Tennis: Federer beats Hewitt to reach quarterfinals
AP Sports Writer
MELBOURNE, Australia — Roger Federer improved his six-year winning streak to 15 matches against Lleyton Hewitt with an overpowering 6-2, 6-3, 6-4 victory in the fourth round at the Australian Open today.
The top-ranked Federer, beaten in last year's final at Melbourne Park by Rafael Nadal, hasn't lost to Hewitt since the Australian beat him in a Davis Cup match in the same Rod Laver Arena in late 2003.
The Swiss star has reached the semifinals or better here every year since winning the 2004 title, his first of three in Australia. He improved to 17-8 against Hewitt, and their 25 head-to-head matches is the most among active players.
Federer broke Hewitt's serve in the ninth game of the third set with a stinging cross-court forehand that left Hewitt standing in the middle of the court. Federer held service in his next game, setting up match point with an ace and clinching it with a service winner.
"When I saw the draw and saw Lleyton floating around, it's not something I like to see," Federer said.
As usual, Federer rose to the occasion.
"Hardly made any unforced errors," Federer said. For the record, he made 30 to go with his 49 winners.
"If there were some, they were at moments I can live with. I was really able to press on the offensive, serve well when I had to, and I moved well as well. Overall I'm extremely happy."
Hewitt agreed that Federer played "special" tennis.
"He hit the ball extremely clean, and I just couldn't get into his service games, which made it tough," Hewitt said.
The win advanced Federer to a quarterfinal against Nikolay Davydenko, who beat 2009 semifinalist Fernando Verdasco 6-2, 7-5, 4-6, 6-7 (5), 6-3 earlier Monday to extend his winning streak to 13.
In other matches, 2008 champion Novak Djokovic beat Poland's Lukasz Kubot 6-1, 6-2, 7-5 and Jo-Wilfried Tsonga of France, who lost to Djokovic in the 2008 final, beat Nicolas Almagro of Spain 6-3, 6-4, 4-6, 6-7 (6), 9-7.
Djokovic, who will play Tsonga in the quarterfinals, is hoping to end his drought in Grand Slam tournaments since he won his only major title at Melbourne Park.
"They are two different persons, physically I'm much stronger and able to get through the tough matches," the Serbian player said. "The 2008 Australian Open is by far the best tournament I ever played. ... I believe I can play the same this year."
Like Chris Evert, Martina Navratilova, Jennifer Capriati and Lindsay Davenport before them, Venus and Serena Williams did their part earlier Monday to ensure a 34-year-record at the Australian Open remained intact.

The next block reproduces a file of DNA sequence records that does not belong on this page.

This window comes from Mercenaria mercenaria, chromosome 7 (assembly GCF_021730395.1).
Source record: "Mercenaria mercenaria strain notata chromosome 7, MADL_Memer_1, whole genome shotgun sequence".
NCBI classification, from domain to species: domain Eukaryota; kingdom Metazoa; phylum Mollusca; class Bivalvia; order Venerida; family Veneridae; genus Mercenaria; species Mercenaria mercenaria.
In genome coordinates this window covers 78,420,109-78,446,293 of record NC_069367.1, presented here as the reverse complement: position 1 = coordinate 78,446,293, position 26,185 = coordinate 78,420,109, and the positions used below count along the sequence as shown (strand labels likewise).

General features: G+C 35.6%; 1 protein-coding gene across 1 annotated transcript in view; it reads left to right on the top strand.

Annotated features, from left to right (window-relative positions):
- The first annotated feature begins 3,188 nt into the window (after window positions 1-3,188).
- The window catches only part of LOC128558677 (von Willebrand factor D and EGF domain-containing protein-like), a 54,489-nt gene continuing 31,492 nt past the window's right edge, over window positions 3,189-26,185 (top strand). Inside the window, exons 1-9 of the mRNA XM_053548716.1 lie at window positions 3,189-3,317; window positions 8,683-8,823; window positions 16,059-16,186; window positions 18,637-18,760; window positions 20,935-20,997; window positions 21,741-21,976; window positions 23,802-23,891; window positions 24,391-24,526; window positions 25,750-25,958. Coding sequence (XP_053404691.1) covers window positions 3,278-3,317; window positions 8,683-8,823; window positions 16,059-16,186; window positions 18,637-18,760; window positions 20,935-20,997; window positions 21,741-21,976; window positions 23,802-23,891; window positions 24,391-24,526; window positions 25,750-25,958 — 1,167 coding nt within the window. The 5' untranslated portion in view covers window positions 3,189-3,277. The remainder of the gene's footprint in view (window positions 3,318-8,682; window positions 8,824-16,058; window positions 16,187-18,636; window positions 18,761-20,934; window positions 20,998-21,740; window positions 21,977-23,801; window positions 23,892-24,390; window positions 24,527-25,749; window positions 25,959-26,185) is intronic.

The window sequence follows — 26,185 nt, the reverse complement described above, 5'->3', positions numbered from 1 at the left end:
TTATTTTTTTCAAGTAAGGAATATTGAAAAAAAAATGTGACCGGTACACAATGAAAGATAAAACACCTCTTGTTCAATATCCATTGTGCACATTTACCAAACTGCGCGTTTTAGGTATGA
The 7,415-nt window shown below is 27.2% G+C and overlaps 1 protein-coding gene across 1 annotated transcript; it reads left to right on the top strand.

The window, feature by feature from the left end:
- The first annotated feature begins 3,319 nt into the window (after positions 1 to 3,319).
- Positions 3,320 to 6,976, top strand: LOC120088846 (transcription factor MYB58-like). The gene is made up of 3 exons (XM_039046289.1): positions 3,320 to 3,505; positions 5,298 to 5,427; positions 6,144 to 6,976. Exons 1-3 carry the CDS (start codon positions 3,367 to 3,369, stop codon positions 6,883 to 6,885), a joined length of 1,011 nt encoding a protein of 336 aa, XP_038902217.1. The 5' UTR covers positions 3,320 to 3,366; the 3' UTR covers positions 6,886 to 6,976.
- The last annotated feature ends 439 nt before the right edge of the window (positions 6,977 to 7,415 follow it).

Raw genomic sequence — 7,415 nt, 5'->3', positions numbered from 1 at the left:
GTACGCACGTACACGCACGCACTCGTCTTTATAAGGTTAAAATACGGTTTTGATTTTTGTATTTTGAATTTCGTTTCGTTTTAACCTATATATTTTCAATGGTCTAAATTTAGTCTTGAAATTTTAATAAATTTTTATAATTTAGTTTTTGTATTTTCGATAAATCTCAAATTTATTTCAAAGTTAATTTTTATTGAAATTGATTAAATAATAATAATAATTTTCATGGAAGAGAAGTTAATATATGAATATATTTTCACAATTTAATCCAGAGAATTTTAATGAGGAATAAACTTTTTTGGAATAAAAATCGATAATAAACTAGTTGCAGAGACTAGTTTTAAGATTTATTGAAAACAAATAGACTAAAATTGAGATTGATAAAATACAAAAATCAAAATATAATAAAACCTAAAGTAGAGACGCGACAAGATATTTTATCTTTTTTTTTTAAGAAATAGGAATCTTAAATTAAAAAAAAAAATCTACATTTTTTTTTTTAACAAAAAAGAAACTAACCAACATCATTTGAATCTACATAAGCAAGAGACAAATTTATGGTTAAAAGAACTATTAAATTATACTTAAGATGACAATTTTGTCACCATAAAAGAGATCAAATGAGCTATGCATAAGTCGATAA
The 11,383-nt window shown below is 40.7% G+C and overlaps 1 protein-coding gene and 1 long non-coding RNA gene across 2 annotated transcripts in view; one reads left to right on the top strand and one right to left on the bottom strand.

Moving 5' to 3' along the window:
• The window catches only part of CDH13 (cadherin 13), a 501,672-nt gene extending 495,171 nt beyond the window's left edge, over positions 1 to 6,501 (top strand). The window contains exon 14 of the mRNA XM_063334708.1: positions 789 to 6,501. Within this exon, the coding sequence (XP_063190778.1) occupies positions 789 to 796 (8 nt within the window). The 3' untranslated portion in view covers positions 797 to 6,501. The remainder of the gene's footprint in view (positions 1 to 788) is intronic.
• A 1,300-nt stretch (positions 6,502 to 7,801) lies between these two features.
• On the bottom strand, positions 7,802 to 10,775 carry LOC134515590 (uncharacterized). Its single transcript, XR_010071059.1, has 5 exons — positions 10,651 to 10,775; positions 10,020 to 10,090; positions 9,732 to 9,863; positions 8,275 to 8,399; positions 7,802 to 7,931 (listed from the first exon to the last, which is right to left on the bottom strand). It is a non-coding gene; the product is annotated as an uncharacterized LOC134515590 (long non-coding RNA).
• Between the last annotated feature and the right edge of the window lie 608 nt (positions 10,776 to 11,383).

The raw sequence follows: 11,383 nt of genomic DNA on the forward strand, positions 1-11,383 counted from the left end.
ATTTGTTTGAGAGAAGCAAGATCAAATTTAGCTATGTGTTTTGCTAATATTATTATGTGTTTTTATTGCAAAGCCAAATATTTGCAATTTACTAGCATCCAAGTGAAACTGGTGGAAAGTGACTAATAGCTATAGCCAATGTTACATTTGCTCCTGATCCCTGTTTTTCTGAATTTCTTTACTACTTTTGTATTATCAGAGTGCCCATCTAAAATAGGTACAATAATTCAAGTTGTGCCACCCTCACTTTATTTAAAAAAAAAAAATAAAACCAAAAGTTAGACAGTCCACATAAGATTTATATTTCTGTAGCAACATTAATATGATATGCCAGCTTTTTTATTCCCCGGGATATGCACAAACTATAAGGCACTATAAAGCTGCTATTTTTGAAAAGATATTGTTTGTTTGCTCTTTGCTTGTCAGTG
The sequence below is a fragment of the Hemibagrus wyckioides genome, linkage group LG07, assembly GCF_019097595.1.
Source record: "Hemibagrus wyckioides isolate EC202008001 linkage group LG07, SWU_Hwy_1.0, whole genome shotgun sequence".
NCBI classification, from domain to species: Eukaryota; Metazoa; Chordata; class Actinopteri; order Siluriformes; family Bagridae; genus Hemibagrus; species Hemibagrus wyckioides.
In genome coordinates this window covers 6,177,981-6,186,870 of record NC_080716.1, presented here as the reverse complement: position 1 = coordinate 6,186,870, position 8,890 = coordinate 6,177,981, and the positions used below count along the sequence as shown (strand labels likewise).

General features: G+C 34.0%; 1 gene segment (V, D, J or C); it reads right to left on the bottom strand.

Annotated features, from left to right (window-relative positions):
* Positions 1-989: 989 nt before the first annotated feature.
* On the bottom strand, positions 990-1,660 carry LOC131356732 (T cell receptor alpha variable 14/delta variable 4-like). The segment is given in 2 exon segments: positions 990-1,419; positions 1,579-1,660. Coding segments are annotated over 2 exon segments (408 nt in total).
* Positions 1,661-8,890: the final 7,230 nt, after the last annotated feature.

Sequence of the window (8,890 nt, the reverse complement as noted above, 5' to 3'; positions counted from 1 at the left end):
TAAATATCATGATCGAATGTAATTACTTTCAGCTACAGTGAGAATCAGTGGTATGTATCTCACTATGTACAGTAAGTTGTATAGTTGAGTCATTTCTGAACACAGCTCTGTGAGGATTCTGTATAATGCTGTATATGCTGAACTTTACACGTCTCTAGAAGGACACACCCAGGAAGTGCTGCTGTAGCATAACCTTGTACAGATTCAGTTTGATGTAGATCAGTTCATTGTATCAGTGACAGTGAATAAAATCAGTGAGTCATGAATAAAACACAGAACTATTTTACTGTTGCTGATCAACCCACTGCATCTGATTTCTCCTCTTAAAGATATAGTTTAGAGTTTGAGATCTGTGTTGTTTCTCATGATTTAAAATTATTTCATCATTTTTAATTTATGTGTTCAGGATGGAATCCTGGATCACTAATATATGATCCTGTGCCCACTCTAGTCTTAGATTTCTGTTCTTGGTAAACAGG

The Williams sisters won their fourth-round matches, extending a mark in which an American woman has been in the quarterfinals every year since 1977.
Venus Williams beat Francesca Schiavone 3-6, 6-2, 6-1 and Serena defeated Sam Stosur of Australia 6-4, 6-2 in just over an hour.
Navratilova, born in Czechoslovakia but who became an American citizen in 1981 — the same year she won her first Australian title — won here three times. Evert and Capriati captured it twice each and Davenport and Barbara Jordan once.
Monica Seles won the Australian Open four times, but only once as an American citizen — in 1996 — after she changed her citizenship officially from Yugoslavian.
Serena Williams has most recently had four wins at Melbourne Park, while Venus lost to Serena in the 2003 final.
Serena broke Stosur in the opening game of the second set Monday. The American faced two break points in her next service game, but fought back to deuce with an ace and a service winner, then served another ace on game point.
Stosur, who beat Serena the last time the pair met in California last year, set up break point in the seventh game with a double fault, then Serena hit a forehand winner to go up 5-2. Serena then held serve in the next game to take the match.
"It's important when you're playing a local girl to not let the crowd get too involved or else they'll kill you," Serena said.
Serena could add to her Grand Slam total, and Venus could win the Australian Open for the first time, but they can't meet in the final. They're in the same half of the draw and will meet in the semifinals if they win their next matches.
"I think it's challenging because we're both so good," Venus said of the Williams family matchups. "We both want to win. It's just difficult I think for us to play against each other because I think we have so much respect for each other's game."
Venus, who has won seven singles majors, struggled to hold serve in the first set against Schiavone but was in command by the end, when she won the last six games after the 29-year-old Italian broke her to open the third set.
Williams advanced to the Melbourne Park quarterfinals for the seventh time to set up a meeting with Li Na, who helped make Chinese history. For the first time at a major, there's two Chinese players in the quarterfinals.
Li, who beat No. 4-seeded Caroline Wozniacki 6-4, 6-3, joins Zheng Jie, the 2008 Wimbledon semifinalist, in the last eight. Serena Williams will play Victoria Azarenka of Belarus, who won the final 10 games in a 4-6, 6-4, 6-0 victory over Russian Vera Zvonareva.
Nadal takes on Andy Murray and Andy Roddick plays Marin Cilin in quarterfinals on Tuesday. Comeback player Justine Henin takes on Nadia Petrova — Henin leads the head-to-head matchups 12-2 — and Maria Kirilenko plays Zheng in women's quarterfinals.